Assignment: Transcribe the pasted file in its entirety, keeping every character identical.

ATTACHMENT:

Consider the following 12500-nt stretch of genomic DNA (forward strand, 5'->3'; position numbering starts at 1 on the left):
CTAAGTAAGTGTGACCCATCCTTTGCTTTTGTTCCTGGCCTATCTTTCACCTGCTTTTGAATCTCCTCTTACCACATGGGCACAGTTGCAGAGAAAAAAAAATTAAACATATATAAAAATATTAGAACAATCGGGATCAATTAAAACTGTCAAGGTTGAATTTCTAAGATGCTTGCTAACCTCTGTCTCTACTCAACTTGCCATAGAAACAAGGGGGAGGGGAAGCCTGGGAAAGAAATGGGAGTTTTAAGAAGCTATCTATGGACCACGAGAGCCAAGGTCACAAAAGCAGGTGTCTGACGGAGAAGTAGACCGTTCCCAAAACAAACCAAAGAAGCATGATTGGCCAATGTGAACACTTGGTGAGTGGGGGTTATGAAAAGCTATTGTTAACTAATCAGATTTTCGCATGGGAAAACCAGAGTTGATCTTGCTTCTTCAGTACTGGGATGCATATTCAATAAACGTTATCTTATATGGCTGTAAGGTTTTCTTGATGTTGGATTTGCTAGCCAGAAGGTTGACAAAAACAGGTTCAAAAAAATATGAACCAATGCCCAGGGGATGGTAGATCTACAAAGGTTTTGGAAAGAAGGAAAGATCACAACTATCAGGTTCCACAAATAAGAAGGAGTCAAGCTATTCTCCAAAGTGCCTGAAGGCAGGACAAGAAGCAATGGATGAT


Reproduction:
Consider the following 12500-nt stretch of genomic DNA (forward strand, 5'->3'; position numbering starts at 1 on the left):
CTAAGTAAGTGTGACCCATCCTTTGCTTTTGTTCCTGGCCTATCTTTCACCTGCTTTTGAATCTCCTCTTACCACATGGGCACAGTTGCAGAGAAAAAAAAATTAAACATATATAAAAATATTAGAACAATCGGGATCAATTAAAACTGTCAAGGTTGAATTTCTAAGATGCTTGCTAACCTCTGTCTCTACTCAACTTGCCATAGAAACAAGGGGGAGGGGAAGCCTGGGAAAGAAATGGGAGTTTTAAGAAGCTATCTATGGACCACGAGAGCCAAGGTCACAAAAGCAGGTGTCTGACGGAGAAGTAGACCGTTCCCAAAACAAACCAAAGAAGCATGATTGGCCAATGTGAACACTTGGTGAGTGGGGGTTATGAAAAGCTATTGTTAACTAATCAGATTTTCGCATGGGAAAACCAGAGTTGATCTTGCTTCTTCAGTACTGGGATGCATATTCAATAAACGTTATCTTATATGGCTGTAAGGTTTTCTTGATGTTGGATTTGCTAGCCAGAAGGTTGACAAAAACAGGTTCAAAAAAATATGAACCAATGCCCAGGGGATGGTAGATCTACAAAGGTTTTGGAAAGAAGGAAAGATCACAACTATCAGGTTCCACAAATAAGAAGGAGTCAAGCTATTCTCCAAAGTGCCTGAAGGCAGGACAAGAAGCAATGGATGAT